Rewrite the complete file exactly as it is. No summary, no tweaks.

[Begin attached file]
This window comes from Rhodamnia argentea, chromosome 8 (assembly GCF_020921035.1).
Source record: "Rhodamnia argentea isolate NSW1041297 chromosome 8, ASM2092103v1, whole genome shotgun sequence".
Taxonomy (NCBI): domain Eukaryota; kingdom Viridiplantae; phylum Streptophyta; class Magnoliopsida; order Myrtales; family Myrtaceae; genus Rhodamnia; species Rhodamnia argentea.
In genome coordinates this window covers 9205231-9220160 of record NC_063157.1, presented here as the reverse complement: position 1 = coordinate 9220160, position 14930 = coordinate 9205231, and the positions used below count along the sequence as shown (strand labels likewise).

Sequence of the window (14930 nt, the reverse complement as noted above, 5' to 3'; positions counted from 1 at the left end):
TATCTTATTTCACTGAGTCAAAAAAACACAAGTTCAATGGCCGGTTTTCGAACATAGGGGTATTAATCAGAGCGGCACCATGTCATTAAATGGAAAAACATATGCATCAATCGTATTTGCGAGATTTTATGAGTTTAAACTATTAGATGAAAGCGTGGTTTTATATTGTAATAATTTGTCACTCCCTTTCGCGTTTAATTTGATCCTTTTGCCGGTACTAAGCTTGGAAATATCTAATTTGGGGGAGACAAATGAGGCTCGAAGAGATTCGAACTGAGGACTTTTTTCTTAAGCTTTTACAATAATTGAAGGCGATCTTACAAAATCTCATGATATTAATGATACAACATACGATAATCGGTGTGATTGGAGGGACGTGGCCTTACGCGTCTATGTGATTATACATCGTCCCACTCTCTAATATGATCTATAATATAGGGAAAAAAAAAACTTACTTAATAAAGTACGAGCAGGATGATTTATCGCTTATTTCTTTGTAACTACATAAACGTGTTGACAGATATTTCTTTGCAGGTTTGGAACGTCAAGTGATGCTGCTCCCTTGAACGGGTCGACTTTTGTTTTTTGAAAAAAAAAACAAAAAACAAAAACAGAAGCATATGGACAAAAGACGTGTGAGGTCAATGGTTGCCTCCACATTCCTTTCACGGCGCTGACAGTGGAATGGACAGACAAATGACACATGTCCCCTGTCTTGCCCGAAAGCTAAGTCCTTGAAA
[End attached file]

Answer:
This window comes from Rhodamnia argentea, chromosome 8 (assembly GCF_020921035.1).
Source record: "Rhodamnia argentea isolate NSW1041297 chromosome 8, ASM2092103v1, whole genome shotgun sequence".
Taxonomy (NCBI): domain Eukaryota; kingdom Viridiplantae; phylum Streptophyta; class Magnoliopsida; order Myrtales; family Myrtaceae; genus Rhodamnia; species Rhodamnia argentea.
In genome coordinates this window covers 9205231-9220160 of record NC_063157.1, presented here as the reverse complement: position 1 = coordinate 9220160, position 14930 = coordinate 9205231, and the positions used below count along the sequence as shown (strand labels likewise).

Sequence of the window (14930 nt, the reverse complement as noted above, 5' to 3'; positions counted from 1 at the left end):
TATCTTATTTCACTGAGTCAAAAAAACACAAGTTCAATGGCCGGTTTTCGAACATAGGGGTATTAATCAGAGCGGCACCATGTCATTAAATGGAAAAACATATGCATCAATCGTATTTGCGAGATTTTATGAGTTTAAACTATTAGATGAAAGCGTGGTTTTATATTGTAATAATTTGTCACTCCCTTTCGCGTTTAATTTGATCCTTTTGCCGGTACTAAGCTTGGAAATATCTAATTTGGGGGAGACAAATGAGGCTCGAAGAGATTCGAACTGAGGACTTTTTTCTTAAGCTTTTACAATAATTGAAGGCGATCTTACAAAATCTCATGATATTAATGATACAACATACGATAATCGGTGTGATTGGAGGGACGTGGCCTTACGCGTCTATGTGATTATACATCGTCCCACTCTCTAATATGATCTATAATATAGGGAAAAAAAAAACTTACTTAATAAAGTACGAGCAGGATGATTTATCGCTTATTTCTTTGTAACTACATAAACGTGTTGACAGATATTTCTTTGCAGGTTTGGAACGTCAAGTGATGCTGCTCCCTTGAACGGGTCGACTTTTGTTTTTTGAAAAAAAAAACAAAAAACAAAAACAGAAGCATATGGACAAAAGACGTGTGAGGTCAATGGTTGCCTCCACATTCCTTTCACGGCGCTGACAGTGGAATGGACAGACAAATGACACATGTCCCCTGTCTTGCCCGAAAGCTAAGTCCTTGAAA